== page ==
What did you find most memorable from these experiences?
WWJ: I was really moved by the sincerity of the locals when I was in Indonesia for the WOW initiative. For example, some of the meals they prepared for us were dishes that they only ate on special occasions. This demonstrated how incredibly hospitable they are, even to people they have never met before. I was also touched when I remember the day we were departing — everyone was crowding around to thank us.
CKC: It was an eye-opening experience to witness how communities in remote areas with fewer resources live. While it made me realise how fortunate we are in Singapore, it also provided some introspection, such as how to live a more mindful life. For some in the rural areas of Vietnam, an Internet connection or a mechanical pencil — things we perceive as basic necessities — are a rare luxury.
Did you learn anything new about your spouse through volunteering?
WWJ: I found out that he is a giving person who would go the extra mile just for others. When he was volunteering at the temple near our home in Singapore, he would fork out his own money to buy tech equipment needed to host some online temple activities. He even took the time to teach the temple staff how to operate this equipment. He is a compassionate person who feels proud to be able to make a difference in the lives of others as a Singapore International Volunteer overseas.
CKC: I learnt that she can socialise well with strangers, even though she is a reserved person by nature. I realised that she has excellent musical talents — she can play the violin, guitar and piano — when we volunteered at the same SG Cares activities in Singapore.
Would you recommend volunteering as a couple?
WWJ: Certainly. There are plenty of volunteering tasks that require discussions within a group setting, and this provides a good opportunity to find out more about each other’s working styles and character.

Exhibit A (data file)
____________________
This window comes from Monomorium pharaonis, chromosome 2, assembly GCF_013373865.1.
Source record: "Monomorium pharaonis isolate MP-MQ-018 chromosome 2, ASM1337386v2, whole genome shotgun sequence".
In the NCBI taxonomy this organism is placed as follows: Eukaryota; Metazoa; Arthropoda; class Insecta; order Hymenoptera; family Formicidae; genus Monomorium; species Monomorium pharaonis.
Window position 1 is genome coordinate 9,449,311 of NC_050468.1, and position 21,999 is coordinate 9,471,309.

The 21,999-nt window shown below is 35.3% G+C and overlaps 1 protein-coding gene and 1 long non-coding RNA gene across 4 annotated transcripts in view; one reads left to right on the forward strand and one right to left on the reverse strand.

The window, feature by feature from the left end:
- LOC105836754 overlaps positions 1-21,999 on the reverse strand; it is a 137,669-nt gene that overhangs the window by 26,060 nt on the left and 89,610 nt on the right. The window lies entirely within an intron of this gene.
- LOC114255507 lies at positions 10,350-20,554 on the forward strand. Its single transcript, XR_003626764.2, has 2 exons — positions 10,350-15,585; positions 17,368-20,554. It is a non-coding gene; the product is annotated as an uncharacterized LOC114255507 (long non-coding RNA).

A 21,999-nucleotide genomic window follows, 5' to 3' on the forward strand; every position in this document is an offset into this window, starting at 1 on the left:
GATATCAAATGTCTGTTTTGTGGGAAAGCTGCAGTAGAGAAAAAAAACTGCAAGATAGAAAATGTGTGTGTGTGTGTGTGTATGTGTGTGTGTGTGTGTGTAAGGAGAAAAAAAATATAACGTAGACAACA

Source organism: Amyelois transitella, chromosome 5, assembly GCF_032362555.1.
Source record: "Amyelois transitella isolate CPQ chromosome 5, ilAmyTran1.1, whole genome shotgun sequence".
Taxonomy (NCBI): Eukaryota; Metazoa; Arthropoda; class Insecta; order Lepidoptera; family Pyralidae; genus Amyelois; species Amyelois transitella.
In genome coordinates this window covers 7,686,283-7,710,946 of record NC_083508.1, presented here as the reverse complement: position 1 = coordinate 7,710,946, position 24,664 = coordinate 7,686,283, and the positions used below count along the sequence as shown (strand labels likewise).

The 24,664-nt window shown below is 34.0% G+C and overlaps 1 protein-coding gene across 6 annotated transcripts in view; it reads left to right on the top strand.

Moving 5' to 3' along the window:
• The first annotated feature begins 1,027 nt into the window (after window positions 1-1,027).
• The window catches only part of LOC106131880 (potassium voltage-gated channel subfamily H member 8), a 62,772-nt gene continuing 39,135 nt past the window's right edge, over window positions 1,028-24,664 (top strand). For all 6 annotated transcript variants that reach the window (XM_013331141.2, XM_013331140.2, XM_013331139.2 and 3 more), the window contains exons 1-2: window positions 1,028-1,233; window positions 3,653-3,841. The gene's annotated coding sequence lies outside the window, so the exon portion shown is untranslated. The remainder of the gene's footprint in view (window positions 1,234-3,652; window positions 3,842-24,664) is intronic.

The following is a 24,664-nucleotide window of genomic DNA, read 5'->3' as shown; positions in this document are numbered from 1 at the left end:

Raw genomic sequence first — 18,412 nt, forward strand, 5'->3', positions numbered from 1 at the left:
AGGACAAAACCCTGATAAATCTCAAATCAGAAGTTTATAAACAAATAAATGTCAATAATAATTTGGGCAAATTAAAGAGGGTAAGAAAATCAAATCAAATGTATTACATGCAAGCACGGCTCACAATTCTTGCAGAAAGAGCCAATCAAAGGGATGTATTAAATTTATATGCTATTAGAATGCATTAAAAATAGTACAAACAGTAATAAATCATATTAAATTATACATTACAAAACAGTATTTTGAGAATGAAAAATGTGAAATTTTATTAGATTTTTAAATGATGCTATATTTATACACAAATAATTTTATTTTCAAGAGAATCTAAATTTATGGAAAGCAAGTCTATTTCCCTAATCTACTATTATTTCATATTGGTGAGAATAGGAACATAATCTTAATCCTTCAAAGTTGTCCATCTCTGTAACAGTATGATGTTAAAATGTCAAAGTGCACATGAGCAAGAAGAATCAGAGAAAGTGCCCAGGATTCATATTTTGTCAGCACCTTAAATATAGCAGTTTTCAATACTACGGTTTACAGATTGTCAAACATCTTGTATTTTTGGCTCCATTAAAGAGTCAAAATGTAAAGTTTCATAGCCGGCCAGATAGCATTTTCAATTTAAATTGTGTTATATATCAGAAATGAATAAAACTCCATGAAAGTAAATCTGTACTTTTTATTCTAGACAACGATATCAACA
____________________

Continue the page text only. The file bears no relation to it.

CKC: Of course! People often say that the true test of a relationship is when a couple travel abroad. Well, throw volunteering into the mix and you will definitely see the true self emerge.
AN ANNIVERSARY WITH A DIFFERENCE
Actor, singer and host, SIF volunteer since 2018
Educator, SIF volunteer since 2022
For many couples, wedding anniversaries mean romantic dinners and gifts. For Fauzie Laily and Nurul Huda, their seventh anniversary took on an even more profound meaning as it was spent in Cambodia installing bio-sand filters in underprivileged communities.
What motivated you to start volunteering?
FL: I have hosted TV shows where I get to meet all kinds of people and learn about their experiences, many of which have inspired me. Take, for example, migrant workers. These are individuals who come all the way to Singapore to work and earn money for their families. They don’t get to go home to celebrate the holidays with their loved ones, and often have to work in the scorching sun or pouring rain. While there are limits to what we can do to improve their situation, I believe we can befriend them and strengthen their social support system. The same applies to underserved communities abroad. We can do our part to help them as volunteers, no matter how small the act may seem.
NH: At the risk of sounding dramatic, I don’t want to pass on without having done my part to help those in need. I think it’s important that we all give back to society in one way or another.
“The whole journey of learning new things about the world or reaffirming what you already know about your spouse is also very meaningful. The more we volunteer, the more we see the world in a different way.”
Nurul Huda, educator and SIF Overseas Volunteer
Why did you decide to volunteer in the WFL programme together?
FL: I thought it would be special if we did something significant together instead of going for the usual staycation or short getaway. And it turned out to be most unforgettable!